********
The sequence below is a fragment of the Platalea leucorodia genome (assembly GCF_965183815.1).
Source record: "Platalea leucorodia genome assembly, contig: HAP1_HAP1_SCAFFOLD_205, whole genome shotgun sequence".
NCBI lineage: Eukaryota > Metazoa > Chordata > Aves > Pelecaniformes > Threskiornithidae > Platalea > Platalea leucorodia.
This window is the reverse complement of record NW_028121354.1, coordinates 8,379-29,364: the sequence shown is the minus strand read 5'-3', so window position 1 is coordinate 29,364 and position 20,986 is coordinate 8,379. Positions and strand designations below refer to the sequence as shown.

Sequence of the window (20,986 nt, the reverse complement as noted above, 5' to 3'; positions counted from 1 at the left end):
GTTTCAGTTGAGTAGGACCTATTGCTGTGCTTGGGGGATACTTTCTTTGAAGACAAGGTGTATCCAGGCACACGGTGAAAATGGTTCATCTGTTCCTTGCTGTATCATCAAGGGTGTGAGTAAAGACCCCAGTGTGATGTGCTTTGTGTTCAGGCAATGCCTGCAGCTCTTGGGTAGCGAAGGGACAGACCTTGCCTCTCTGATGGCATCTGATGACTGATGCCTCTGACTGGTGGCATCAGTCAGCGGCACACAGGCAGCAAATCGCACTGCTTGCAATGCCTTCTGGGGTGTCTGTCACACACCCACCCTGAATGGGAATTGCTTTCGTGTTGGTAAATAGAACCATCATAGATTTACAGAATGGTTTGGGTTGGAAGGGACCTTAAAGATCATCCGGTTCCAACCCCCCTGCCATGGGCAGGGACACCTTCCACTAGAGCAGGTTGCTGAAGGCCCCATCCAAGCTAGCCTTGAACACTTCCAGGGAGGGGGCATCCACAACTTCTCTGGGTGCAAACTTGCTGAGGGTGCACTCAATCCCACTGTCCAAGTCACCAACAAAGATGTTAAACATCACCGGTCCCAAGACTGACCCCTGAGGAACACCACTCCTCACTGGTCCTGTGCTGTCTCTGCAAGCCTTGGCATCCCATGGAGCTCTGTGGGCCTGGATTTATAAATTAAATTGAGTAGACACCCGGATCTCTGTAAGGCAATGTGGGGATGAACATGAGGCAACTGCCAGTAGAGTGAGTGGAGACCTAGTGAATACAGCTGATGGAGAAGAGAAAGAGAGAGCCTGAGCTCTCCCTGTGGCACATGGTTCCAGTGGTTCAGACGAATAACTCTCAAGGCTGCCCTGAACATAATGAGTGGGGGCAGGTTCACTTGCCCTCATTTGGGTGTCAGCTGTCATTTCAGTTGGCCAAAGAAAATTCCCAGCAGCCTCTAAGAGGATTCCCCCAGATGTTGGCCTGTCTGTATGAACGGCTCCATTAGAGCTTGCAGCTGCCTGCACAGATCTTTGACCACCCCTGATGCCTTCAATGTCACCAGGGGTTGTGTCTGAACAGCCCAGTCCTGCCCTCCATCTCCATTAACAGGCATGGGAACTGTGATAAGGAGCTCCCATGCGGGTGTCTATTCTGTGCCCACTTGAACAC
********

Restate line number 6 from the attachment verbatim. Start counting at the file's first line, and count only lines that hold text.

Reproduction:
GTTTCAGTTGAGTAGGACCTATTGCTGTGCTTGGGGGATACTTTCTTTGAAGACAAGGTGTATCCAGGCACACGGTGAAAATGGTTCATCTGTTCCTTGCTGTATCATCAAGGGTGTGAGTAAAGACCCCAGTGTGATGTGCTTTGTGTTCAGGCAATGCCTGCAGCTCTTGGGTAGCGAAGGGACAGACCTTGCCTCTCTGATGGCATCTGATGACTGATGCCTCTGACTGGTGGCATCAGTCAGCGGCACACAGGCAGCAAATCGCACTGCTTGCAATGCCTTCTGGGGTGTCTGTCACACACCCACCCTGAATGGGAATTGCTTTCGTGTTGGTAAATAGAACCATCATAGATTTACAGAATGGTTTGGGTTGGAAGGGACCTTAAAGATCATCCGGTTCCAACCCCCCTGCCATGGGCAGGGACACCTTCCACTAGAGCAGGTTGCTGAAGGCCCCATCCAAGCTAGCCTTGAACACTTCCAGGGAGGGGGCATCCACAACTTCTCTGGGTGCAAACTTGCTGAGGGTGCACTCAATCCCACTGTCCAAGTCACCAACAAAGATGTTAAACATCACCGGTCCCAAGACTGACCCCTGAGGAACACCACTCCTCACTGGTCCTGTGCTGTCTCTGCAAGCCTTGGCATCCCATGGAGCTCTGTGGGCCTGGATTTATAAATTAAATTGAGTAGACACCCGGATCTCTGTAAGGCAATGTGGGGATGAACATGAGGCAACTGCCAGTAGAGTGAGTGGAGACCTAGTGAATACAGCTGATGGAGAAGAGAAAGAGAGAGCCTGAGCTCTCCCTGTGGCACATGGTTCCAGTGGTTCAGACGAATAACTCTCAAGGCTGCCCTGAACATAATGAGTGGGGGCAGGTTCACTTGCCCTCATTTGGGTGTCAGCTGTCATTTCAGTTGGCCAAAGAAAATTCCCAGCAGCCTCTAAGAGGATTCCCCCAGATGTTGGCCTGTCTGTATGAACGGCTCCATTAGAGCTTGCAGCTGCCTGCACAGATCTTTGACCACCCCTGATGCCTTCAATGTCACCAGGGGTTGTGTCTGAACAGCCCAGTCCTGCCCTCCATCTCCATTAACAGGCATGGGAACTGTGATAAGGAGCTCCCATGCGGGTGTCTATTCTGTGCCCACTTGAACAC